Newsweek editor in Buddha controversy

By Sudeshna Sarkar, IANS,

Kathmandu : A year after Bollywood film “Chandni Chowk to China” triggered an uproar in Nepal with its claim that Gautam Buddha, the founder of Buddhism, was born in India, an internationally acclaimed journalist and author has stoked the controversy afresh.

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Fareed Zakaria, editor of Newsweek and host of a weekly show on international affairs for CNN, has given a fresh lease of life to the controversy by making the same claim.

Zakaria’s new book, “The Post American World”, says that though the Buddha was an Indian and Buddhism was born in India, there are no true Buddhists in the subcontinent.

A committee in Nepal has raised objections to the statement in parliament and the matter is said to have reached President Ram Baran Yadav, as well as the foreign and home ministries.

Though the book was published in May 2009, it took longer to reach Nepal.

The controversy became public Saturday after the spokesman of the opposition Maoist party, Dinanath Sharma, protested against the claim in Nepal’s largest daily Kantipur.

“Are we ready to believe that Zakaria wrote this without studying about the Buddha?” the Maoist MP asked.

Zakaria is a Yale graduate and a PhD in political science from Harvard.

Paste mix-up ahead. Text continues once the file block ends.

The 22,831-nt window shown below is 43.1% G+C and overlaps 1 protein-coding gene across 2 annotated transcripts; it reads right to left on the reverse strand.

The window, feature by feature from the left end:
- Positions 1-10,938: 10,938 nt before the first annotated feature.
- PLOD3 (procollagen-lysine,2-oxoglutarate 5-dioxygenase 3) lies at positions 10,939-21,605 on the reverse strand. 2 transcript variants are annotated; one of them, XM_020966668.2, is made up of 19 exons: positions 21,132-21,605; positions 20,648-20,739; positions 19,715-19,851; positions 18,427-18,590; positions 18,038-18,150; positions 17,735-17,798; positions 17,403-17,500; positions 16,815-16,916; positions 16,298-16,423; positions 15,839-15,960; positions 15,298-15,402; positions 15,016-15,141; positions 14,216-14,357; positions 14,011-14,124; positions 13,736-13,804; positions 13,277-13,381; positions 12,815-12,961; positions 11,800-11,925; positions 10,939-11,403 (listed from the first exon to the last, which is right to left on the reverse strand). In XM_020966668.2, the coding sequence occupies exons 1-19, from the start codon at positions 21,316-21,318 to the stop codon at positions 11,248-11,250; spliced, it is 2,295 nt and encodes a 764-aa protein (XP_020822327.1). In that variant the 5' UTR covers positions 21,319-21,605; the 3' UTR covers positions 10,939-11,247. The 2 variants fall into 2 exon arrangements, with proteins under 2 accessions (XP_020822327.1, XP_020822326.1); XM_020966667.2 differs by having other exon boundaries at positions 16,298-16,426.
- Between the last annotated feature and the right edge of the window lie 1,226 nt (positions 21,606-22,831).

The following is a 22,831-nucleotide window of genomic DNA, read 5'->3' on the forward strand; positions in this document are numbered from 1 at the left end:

“You can’t say a man doesn’t know where the Buddha was born when he is minutely dissecting all religions.”

The Maoist MP indicated that the erroneous statement by Zakaria, “an American of Indian origin”, is linked to the “propaganda by traitors” to wrongly inform the world that the Buddha was born in India.

Some school texts in India also propagate this while in India’s border area, there is an effort to build a “false Lumbini” – the kingdom in southern Nepal where the Buddha was born – to perpetuate the myth, Sharma said.

“This is an expression of the Indian government’s expansionist policy,” the Maoist leader said.

Zakaria is the third American author to make the same statement about the Buddha.

“A History of Knowledge: Past, Present and Future” by American author Charles Van Doren and a prescribed text for postgraduate students in Nepal makes the same claim.

So does the 2005 novel “Saving Fish From Drowning” by acclaimed author Amy Tan.